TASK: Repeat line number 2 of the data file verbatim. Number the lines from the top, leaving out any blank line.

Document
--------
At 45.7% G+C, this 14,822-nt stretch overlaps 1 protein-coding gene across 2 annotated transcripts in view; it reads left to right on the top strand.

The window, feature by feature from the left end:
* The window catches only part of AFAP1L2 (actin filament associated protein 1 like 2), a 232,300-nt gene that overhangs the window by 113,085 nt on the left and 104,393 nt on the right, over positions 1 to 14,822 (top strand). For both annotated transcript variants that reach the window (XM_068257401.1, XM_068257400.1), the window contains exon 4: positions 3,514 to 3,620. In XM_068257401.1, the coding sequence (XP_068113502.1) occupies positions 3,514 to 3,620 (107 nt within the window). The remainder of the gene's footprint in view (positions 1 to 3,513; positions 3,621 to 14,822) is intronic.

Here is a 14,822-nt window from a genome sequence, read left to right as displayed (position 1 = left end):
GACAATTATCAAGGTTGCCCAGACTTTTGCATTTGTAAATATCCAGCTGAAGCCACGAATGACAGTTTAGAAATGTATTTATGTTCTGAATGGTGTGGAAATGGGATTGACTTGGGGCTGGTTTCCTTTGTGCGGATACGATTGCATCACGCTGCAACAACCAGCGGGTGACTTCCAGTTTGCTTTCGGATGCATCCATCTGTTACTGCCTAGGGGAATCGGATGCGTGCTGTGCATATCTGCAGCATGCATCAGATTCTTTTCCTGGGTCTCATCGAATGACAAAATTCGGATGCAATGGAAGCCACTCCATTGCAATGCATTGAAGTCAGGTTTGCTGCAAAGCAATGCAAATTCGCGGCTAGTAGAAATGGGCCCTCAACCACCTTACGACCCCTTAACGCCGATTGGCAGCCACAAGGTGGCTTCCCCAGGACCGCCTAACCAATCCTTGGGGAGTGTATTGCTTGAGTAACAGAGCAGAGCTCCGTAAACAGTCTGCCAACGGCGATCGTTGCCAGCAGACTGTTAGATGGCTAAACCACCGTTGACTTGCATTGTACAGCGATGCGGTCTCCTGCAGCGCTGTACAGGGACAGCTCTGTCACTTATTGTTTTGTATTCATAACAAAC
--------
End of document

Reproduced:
The window, feature by feature from the left end: